In the last 30 years the public’s support of same-sex loving has rocketed, new stats today show that support for gay, lesbian and bisexual relationships are at their highest.
Nearly 70 percent of people in the UK now say that they support same-sex relationships compared with just 11 percent back in 1987. The figures are also a stark improvement on 2012’s figures of under 50 percent (47%).
According to figures released, 68% of people thought that relationships between two people of the same sex were ‘not at all wrong’.
The youngest generation was the most welcoming – 80% of people age 18-24 thought there was nothing wrong with same sex-relations, compared to 29% of those age 75 and older.
Minister for Equalities, Baroness Susan Williams, said: “On Valentine’s Day everyone should be able to love who they love, and be free to show that love to the world.
“I am encouraged to see that people are changing their attitudes to be more accepting and more tolerant, but as government we still have work to do to make sure our society is truly fair, and truly free.
“That’s why we are working with charities, schools, GPs, and across government to make sure our Action Plan can bring about real, lasting change for LGBT people in the UK.”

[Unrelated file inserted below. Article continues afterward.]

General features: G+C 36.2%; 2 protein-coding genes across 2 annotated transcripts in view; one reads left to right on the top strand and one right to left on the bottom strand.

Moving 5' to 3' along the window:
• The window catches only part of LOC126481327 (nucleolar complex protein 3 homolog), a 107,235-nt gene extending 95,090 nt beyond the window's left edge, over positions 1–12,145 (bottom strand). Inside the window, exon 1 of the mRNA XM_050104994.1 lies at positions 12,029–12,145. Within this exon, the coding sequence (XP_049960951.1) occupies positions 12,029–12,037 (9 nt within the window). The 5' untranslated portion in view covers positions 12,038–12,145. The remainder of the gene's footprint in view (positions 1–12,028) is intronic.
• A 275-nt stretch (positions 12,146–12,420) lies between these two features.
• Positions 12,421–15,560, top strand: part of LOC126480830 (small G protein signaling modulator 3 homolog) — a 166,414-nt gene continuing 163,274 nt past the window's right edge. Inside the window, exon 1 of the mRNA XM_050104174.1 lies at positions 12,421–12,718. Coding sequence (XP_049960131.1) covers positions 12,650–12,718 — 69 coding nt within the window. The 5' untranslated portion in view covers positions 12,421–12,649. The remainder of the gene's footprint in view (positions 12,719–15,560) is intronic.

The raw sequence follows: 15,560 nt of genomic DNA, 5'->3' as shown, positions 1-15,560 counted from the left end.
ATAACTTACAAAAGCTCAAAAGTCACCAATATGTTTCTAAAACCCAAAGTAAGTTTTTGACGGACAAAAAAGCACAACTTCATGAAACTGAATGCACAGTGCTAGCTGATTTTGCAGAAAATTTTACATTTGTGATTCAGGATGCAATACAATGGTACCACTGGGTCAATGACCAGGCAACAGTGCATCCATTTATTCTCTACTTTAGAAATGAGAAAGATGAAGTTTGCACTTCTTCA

What has the LGBT action plan promised?
The Government Equalities Office’s LGBT Action Plan, which was launched last July to make the lives of LGBT people better, includes a promise to test out innovative ways of tackling deep-seated prejudice in communities across the country.
As part of the Plan, 12 UK organisations who work to improve the lives of LGBT+ people have been awarded a total of £2.6 million government funding. The cash will support LGBT people in education, healthcare and the community.
Barnardo’s, Diversity Role Models, EqualiTeach, the National Children’s Bureau, Stonewall, and the Diana Award will split £1 million between them to continue their work in protecting children from anti-LGBT+ bullying. In addition, Advonet, the LGBT Foundation, London Friend, Mind in the City, Hackney and Waltham Forest, and the Royal College of General Practitioners have received £1 million to improve the lives of LGBT+ people in health and social care.
Rise in Homophobic Crime at odds with the survey
However, in 2018, crime figures showed that homophobic and transphobic hate crime was on the rise. In October we revealed, that twelve percent (11,638 crimes) of recorded hate crimes in England and Wales were directed at gay and bisexual people which was a 17 percent increase over the previous year. While, two percent of recorded hate crime (1651 crimes) were those against transgender people – up a staggering 32 percent.
Overall recorded hate crimes were up, with nearly 100,000 crimes reported which was double the amount in just five years. The majority of hate crime (75%, 71,251 crimes) were racially motivated. Religious-based hate crime accounted for 9 percent (8336 crimes) of recorded crimes.
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